In the shadow of these leviathans, smaller fish struggle to survive. Independent voices, brave enough to bring new perspectives and narratives to the table, are often stifled, their voices lost in the cacophony of the Big Six. The rich tapestry of a democratic media, woven with diverse threads, risks being replaced with a monochrome blanket. That's the worrisome reality of a media world dominated by the Big Six.

The Powerful 25

Here's a chilling thought: The world's biggest news outlets, those massive towers of information that reach millions, maybe billions, of minds, are controlled by just 25 individuals. Imagine the strings they pull, the narratives they spin, the discourse they shape. It's like a grand puppet show, with 25 puppeteers and the world as their stage.

Let's pause for a moment and reflect on this. We talk about a 'free and open press' as if it's a universally accepted reality. But how free can the press be when 25 people can dictate what news gets reported, how it's reported, and when it's reported?

This isn't just about press freedom; it's about the DNA of democracy. A true democracy thrives on diversity, on a multitude of voices singing different tunes. When just 25 individuals can conduct the media orchestra, it risks turning into a monotonous symphony. It's a stark contradiction to the vibrant cacophony that a free and open press should ideally be.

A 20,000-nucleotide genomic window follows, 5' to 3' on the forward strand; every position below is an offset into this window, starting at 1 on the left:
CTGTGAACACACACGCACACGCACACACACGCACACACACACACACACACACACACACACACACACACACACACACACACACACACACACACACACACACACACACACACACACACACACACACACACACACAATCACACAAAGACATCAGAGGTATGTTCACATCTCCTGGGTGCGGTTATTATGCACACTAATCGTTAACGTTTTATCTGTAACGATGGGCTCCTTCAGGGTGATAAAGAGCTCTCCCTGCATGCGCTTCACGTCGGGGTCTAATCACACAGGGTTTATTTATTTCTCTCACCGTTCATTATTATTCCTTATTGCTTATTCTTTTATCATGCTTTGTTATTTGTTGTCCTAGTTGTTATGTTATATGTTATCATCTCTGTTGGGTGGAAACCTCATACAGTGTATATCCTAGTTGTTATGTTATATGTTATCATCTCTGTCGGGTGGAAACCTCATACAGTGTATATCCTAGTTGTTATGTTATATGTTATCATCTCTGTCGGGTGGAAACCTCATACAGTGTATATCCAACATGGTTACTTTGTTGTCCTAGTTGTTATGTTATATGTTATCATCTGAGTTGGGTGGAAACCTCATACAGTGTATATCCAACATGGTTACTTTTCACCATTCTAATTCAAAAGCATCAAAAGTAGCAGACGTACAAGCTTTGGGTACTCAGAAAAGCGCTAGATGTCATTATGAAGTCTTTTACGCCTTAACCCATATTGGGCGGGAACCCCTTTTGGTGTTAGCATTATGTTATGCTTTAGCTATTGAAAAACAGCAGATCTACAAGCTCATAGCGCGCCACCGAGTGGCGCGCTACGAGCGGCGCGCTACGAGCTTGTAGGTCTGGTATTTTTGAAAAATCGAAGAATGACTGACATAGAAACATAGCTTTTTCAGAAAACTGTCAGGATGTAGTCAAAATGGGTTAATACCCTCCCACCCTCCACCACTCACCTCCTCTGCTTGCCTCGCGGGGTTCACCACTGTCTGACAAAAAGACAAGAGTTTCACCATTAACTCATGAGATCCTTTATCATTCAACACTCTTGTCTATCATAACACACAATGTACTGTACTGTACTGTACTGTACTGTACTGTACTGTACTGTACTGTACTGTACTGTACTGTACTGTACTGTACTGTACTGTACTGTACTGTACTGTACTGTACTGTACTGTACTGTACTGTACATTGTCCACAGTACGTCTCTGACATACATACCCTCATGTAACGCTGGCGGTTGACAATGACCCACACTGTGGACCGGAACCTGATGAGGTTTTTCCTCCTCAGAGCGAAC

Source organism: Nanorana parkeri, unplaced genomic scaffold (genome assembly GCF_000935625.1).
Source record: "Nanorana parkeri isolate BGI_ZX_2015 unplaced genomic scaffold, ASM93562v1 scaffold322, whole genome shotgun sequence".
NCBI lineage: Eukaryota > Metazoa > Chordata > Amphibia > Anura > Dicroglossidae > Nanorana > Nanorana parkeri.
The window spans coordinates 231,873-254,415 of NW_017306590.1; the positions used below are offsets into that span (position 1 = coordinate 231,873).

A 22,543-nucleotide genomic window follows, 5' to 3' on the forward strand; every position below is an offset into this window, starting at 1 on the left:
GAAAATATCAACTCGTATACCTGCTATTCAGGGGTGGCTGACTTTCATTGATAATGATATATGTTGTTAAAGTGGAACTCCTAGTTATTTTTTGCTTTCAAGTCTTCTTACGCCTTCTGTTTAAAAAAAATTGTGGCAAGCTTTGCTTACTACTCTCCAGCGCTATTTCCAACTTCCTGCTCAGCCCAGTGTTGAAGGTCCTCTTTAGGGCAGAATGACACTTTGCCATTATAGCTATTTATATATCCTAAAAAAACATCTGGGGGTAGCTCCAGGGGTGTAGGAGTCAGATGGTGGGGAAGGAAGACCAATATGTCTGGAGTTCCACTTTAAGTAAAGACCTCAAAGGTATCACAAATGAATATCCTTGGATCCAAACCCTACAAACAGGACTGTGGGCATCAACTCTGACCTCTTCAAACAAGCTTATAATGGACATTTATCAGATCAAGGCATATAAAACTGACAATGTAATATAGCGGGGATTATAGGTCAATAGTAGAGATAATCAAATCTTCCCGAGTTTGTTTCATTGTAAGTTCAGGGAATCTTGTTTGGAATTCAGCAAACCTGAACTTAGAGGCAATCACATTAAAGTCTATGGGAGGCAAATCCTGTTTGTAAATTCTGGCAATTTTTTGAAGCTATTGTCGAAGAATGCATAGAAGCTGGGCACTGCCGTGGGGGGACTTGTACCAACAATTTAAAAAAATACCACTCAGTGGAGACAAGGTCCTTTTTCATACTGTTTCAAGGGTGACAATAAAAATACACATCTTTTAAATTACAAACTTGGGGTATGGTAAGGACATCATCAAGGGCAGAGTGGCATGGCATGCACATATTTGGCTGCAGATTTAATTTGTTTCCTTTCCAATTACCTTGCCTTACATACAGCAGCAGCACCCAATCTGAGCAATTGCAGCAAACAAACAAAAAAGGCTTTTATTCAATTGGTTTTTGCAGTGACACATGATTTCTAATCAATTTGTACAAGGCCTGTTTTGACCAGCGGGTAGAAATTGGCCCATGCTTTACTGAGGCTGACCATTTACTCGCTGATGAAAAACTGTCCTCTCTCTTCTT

Who owns the news? The 25 CEOs that control the world’s biggest news outlets


Wrapping things up, let's get one thing clear - a free press is the lifeblood of democracy. It keeps the gears of transparency turning, it fuels the engine of informed decision-making, it steers the vehicle of accountability.

But the journey gets bumpy when corporate interests, media moguls, and power-hungry CEOs grab the steering wheel. It's a twisted road we're on, one where the signposts of 'free press' often point in the wrong directions.

We need to redraw the map. We need to encourage independent journalism, those brave souls who dare to report the truth, no matter how uncomfortable it might be. We need to boost media literacy, teach ourselves and our children to navigate the stormy seas of information with a critical eye.

And maybe it's time we revisited the rulebook, the laws and regulations that govern the media landscape. It's time to build stronger fences against the encroachment of corporate interests, to lay down stricter rules for media ownership.

It's a tall order, but it's one we must fill. For the sake of our democracy, for the sake of a truly free press.


P.S. The Alex Exum Show is 100% FREE of corporate elephants. Support FREE SPEECH today.